The Flat Part of Europe

Quick. When I mention Germany, what kind of landscape comes to mind? Mountains, the big rivers, castles on hills, Neuschwanstein (which falls into “all of the above”). And lots of trees, probably pines, pines on hills, that sort of thing. In other words, Bavaria, the Black Forest, Heidelberg, and similar sites. Actually, more of Germany is rather flat to rolling, while northwestern Germany is pancake flat. In part because it got pancaked by ice, and covered in river sediment after the ice ages ended. It is closer to Holland than to Bavaria in terms of topography, and can be forested, grassy, swampy, or all of the above at once. Continue reading

Posting over the Next Month

Howdy, your friendly neighborhood blogger here.

If things have been a bit sparse, it is because the End of the Semester is Nigh, with all that entails. You know, chaos, despair, the frantic rush for extra-credit, valiant fights to stay alert and paying attention, the clawing at the coffee maker to get that one last critical drop…

I have been writing posts and pre-loading them for June, as well as for May. I will be with spotty internet at best for several weeks, and so in addition to having posts pre-loaded, the comments will be closed because I might not have access in order to approve things. It will be a once-every-other-day schedule for the most part after Memorial Day until I’m back on solid ‘Net.

Thank you for your patience.

High German, Low German, English German?

I’ve been reading a lot of German recently, including modern works, not-so-modern (Tomas Mann, Theodore Storm), and Medieval, specifically Middle-Low-German. The contrasts are interesting, especially once I realized how easy it is to read Middle-Low-German… as long as I read it aloud.

Those of you who have read Chaucer and some Middle English are probably blinking at me, because the gap between modern English and Middle English is rather wide. Shouldn’t the gap between Middle-Low-German and modern German be similar? Well, sort if, ish, unless you speak English pretty well. Continue reading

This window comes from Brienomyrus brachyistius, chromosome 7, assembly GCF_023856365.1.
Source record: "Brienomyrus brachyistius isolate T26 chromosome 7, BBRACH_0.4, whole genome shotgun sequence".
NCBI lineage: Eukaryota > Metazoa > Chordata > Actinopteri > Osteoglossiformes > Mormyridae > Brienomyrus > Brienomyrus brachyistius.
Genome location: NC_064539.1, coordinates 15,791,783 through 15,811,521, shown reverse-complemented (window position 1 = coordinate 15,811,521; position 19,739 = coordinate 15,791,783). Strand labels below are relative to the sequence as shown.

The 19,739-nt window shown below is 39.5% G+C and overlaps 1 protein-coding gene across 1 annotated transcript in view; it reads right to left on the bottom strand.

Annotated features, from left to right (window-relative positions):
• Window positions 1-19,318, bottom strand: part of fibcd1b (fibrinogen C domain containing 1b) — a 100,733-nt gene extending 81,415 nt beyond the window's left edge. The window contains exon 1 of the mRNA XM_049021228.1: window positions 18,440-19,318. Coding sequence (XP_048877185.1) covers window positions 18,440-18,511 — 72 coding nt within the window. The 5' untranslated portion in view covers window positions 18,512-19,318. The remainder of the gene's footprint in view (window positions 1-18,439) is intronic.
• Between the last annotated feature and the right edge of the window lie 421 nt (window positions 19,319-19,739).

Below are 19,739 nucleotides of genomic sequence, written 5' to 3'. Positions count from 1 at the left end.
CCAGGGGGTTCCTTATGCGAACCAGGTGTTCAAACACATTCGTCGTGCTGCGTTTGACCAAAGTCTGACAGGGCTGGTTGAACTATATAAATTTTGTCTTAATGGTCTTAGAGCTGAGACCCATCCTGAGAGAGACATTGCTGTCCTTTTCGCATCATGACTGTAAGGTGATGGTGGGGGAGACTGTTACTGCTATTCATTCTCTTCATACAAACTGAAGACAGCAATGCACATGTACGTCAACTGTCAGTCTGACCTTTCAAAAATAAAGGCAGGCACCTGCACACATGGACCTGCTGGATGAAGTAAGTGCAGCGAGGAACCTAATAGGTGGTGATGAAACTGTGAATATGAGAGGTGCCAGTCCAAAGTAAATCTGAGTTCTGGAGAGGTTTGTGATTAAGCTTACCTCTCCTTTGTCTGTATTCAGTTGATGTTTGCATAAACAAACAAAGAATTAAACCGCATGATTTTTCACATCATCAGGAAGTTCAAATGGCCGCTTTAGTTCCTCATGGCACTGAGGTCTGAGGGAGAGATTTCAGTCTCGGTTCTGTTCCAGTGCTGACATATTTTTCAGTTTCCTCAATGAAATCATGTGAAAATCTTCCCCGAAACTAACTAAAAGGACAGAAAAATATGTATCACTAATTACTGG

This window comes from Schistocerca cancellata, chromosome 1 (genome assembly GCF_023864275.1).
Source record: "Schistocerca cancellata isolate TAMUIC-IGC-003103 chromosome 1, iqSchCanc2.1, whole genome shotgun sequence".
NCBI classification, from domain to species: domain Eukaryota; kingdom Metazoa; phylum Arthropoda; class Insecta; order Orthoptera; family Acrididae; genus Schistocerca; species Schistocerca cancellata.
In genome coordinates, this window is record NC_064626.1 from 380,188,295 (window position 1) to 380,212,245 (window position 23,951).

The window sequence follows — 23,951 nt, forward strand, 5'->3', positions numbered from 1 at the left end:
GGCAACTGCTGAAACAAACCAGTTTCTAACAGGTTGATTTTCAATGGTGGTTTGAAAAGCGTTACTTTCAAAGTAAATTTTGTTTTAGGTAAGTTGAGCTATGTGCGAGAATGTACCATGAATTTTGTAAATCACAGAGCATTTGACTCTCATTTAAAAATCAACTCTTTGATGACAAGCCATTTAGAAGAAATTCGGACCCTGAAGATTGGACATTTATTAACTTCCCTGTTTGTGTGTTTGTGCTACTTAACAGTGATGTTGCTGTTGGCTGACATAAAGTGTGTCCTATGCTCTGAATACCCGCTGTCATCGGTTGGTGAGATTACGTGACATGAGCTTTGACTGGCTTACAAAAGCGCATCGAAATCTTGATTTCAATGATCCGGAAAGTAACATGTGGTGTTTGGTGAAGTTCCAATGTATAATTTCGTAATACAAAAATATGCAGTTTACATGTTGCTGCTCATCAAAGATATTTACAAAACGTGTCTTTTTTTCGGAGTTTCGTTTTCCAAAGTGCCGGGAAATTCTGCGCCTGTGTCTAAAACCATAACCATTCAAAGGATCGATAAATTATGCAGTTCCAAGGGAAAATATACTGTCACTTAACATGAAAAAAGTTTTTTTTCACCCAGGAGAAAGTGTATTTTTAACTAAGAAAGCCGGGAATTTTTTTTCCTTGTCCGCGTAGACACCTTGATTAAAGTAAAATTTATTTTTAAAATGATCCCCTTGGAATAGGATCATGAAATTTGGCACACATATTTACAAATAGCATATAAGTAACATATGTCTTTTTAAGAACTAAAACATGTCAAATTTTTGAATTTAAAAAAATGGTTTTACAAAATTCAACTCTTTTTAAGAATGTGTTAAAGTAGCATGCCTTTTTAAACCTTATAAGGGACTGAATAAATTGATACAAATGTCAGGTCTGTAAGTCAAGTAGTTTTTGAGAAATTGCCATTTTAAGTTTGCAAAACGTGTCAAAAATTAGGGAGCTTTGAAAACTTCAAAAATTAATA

Farm Fun!

There’s just something cool when you turn a bunch of history-minded people loose in a museum. I earned serious street creds from a group of professors in Oklahoma City by helping them identify which theme went to which Western TV series. I’ve heard interesting stories while lurking behind the next display, pretending not to be listening in. And this was no exception. After all, it is not often that you can spend time looking at something like this, and talking to people who grew up riding on them or working on them, or yes:

First came tanks, then tractors, then more tanks. You’ll still see large treaded tractors on the northern plains.

Continue reading

Broad History of a Flat Place

I’ve been on the road a great deal recently, traveling with friends or going to a regional history meeting. I’m following old routes, some of the time: rivers, chains of rainwater lakes, little swales in the landscape that catch water and gradually lead to canyons, then to the eastern low plains. Other routes belong to machines rather than ancient men, pathways laid in straight lines from city to city, diverting only to avoid the impossible, or to reach the occasional older market. No dramatic terrain meets the eye, no startling contrast other than that of sky and ground meeting somewhere far, far away. Continue reading